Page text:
When in your career did you begin to precept/orient new RN's

  1. I have been an RN for about 9 months. Last week the students came to our unit. They are assigned two patients and must have the same RN for both. This means I have to watch them do every med pass, get the meds out of the pyxis room for them, review their charting and teach new procedures. Is this normal for where you work to start doing this so soon??

    Also we are orienting an experienced LPN to our unit, she also was assigned to me for several hours. While she was able to get her own meds and take on four patients and I had little to do with her, it still took supervision and time.

    I never said anything at the time, but started to wonder later. Just curious how your facility handles this. I will definately check out our policies today and report back to ya.
    •  
  2. 8 Comments

  3. by   fgoff
    I was about a year out when I oriented new staff. As a staff nurse I never had to be responsible for nursing students.....

    Where was the instuctor?
    I have read this time & time again about staff being responsible for students. What gives????
  4. by   TazziRN
    In many facilities (mine included), the students are spread out over different units. Since there is only one instructor, this means that the nursing staff (if they are willing) take on some of the teaching responsibility. I have done so many times, without reservation. I find out which tasks my students have been signed off on and can perform without the instructor, and I will supervise those tasks being done.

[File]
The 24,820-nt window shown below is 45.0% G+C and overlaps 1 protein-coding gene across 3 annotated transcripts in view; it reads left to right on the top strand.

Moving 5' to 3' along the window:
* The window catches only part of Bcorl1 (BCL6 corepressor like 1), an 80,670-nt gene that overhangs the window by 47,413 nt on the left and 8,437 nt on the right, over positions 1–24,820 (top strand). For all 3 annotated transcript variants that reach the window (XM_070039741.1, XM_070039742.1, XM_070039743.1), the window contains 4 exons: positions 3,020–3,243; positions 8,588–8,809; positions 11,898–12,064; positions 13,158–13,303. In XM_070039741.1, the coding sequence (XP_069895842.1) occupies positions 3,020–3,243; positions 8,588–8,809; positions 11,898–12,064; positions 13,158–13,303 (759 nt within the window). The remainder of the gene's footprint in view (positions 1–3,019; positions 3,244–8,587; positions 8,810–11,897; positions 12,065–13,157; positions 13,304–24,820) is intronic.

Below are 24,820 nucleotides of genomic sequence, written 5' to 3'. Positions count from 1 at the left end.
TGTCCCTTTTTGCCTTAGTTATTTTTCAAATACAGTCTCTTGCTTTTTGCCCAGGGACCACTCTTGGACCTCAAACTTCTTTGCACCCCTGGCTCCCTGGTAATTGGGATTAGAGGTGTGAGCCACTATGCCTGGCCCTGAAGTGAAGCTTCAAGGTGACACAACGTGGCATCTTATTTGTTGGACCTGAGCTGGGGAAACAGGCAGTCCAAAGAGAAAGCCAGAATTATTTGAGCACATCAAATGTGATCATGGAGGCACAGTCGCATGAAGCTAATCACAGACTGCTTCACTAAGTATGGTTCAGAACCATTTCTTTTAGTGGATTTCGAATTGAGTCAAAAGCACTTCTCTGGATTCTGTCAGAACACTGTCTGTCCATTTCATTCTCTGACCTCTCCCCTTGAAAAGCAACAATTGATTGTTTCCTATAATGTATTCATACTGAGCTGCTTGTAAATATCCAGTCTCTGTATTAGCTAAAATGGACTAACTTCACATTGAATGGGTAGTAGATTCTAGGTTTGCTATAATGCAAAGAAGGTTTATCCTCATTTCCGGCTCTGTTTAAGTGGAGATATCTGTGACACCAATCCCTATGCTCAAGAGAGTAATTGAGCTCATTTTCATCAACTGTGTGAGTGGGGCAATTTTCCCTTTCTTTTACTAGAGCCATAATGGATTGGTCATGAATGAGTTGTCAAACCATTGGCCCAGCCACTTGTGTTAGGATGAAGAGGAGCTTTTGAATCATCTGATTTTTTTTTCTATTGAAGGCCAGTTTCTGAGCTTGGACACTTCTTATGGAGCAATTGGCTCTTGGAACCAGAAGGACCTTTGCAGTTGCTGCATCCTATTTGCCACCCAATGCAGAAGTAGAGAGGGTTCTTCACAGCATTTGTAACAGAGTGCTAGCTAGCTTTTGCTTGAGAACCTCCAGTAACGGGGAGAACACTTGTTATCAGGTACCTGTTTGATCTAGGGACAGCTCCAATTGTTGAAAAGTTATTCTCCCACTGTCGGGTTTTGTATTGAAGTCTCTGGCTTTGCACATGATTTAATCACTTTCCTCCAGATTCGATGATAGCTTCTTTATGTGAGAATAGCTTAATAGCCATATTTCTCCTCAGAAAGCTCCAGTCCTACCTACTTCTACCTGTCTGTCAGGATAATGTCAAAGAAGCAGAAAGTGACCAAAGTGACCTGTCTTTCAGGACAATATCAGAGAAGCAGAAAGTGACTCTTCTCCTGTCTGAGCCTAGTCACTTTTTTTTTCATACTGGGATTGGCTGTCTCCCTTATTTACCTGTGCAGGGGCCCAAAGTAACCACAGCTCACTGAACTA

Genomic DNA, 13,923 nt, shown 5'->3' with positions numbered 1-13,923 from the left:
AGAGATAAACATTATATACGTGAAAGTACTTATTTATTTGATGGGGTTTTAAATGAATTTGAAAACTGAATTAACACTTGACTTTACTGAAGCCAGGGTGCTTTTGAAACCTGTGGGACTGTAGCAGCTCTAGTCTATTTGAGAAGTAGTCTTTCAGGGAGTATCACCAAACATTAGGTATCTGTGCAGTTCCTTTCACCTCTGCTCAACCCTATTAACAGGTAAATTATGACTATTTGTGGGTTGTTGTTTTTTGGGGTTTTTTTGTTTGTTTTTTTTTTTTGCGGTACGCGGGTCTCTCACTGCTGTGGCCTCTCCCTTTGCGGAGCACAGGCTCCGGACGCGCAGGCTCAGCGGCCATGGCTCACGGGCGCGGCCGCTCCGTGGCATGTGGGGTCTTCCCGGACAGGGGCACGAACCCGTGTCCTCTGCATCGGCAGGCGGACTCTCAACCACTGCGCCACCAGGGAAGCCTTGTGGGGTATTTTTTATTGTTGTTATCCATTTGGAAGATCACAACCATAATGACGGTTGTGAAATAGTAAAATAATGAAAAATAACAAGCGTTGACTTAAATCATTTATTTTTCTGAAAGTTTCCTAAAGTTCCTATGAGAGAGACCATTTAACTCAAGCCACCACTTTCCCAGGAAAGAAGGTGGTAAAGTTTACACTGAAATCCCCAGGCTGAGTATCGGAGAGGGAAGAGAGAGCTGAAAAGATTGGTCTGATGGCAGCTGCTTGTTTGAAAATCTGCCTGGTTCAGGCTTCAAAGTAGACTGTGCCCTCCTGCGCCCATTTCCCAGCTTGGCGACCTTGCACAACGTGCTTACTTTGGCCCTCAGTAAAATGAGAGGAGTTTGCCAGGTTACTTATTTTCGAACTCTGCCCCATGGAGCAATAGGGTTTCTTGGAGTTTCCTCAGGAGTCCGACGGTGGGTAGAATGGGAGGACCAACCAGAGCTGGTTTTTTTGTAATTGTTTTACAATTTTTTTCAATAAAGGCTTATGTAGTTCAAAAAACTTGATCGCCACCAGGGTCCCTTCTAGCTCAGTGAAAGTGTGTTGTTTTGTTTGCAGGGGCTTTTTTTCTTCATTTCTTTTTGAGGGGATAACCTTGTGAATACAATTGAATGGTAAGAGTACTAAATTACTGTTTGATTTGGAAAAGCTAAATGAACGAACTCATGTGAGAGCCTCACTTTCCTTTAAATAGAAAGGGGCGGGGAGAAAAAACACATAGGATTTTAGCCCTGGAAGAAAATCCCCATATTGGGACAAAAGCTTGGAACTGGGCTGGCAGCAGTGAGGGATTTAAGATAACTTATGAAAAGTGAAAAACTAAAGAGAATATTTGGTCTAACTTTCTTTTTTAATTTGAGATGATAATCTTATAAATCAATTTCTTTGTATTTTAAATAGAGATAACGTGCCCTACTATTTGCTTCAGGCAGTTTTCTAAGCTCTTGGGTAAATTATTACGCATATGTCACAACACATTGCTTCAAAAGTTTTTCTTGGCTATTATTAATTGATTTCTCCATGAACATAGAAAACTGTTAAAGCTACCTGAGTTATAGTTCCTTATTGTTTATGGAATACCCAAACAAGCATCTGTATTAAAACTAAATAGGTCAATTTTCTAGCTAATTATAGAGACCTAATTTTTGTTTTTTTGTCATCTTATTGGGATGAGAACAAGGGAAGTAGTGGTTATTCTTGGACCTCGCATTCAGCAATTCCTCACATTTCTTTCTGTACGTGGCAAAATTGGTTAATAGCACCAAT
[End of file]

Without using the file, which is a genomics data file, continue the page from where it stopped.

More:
I don't recall the first time I took on a student, but I love working with them most of the time....occasionally I get a knowitall that makes the experience unpleasant, but I am not shy about giving feedback to the instructors.
  5. by   nurseclare
    I hear you. I took my first student a mere 3 months after being released from preceptorship. I had no notice, just showed up for work and was told I had this student for the morning, and continue to have them. Told it is part of RN teaching responsibility. It generally interferes with my planning for the day and my patient care, because some of the students are in 2nd semester, 3rd or 4th. So their experience and with, knowledge of and familiarity with medications differs. Just be careful and put your patient care first. It's your license. Remember it is also OK to tell the student I have a heavy case load today, so just watch what I do for this patient and ask questions later.
    Good luck!
  6. by   Hoozdo
    I had students when I was a new grad and still on orientation! I didn't mind too much......I had a lot in common with them :roll
    Most were very helfpul, the ones that weren't sat in the breakroom working on careplans when they could of been getting patient care experience. I guess it helped that all of my students were in the very end of the nursing program so I was able to utilize most all of their skills.
  7. by   Ruby Vee
    [font="comic sans ms"]i have to laugh! usually it's the thread by the newbie about how mean, nasty and tyrannical their preceptor is and how horrible it is that preceptors don't remember what it was like to be new! honey, you'll probably be flamed for being so "negative" about newbies!

    i precepted after about a year. i may not have been ready for it, but there probably wasn't any dumb mistake my orientees could make that i hadn't already made. so perhaps i was ready for it after all! what you're learning now is that precepting is hard work!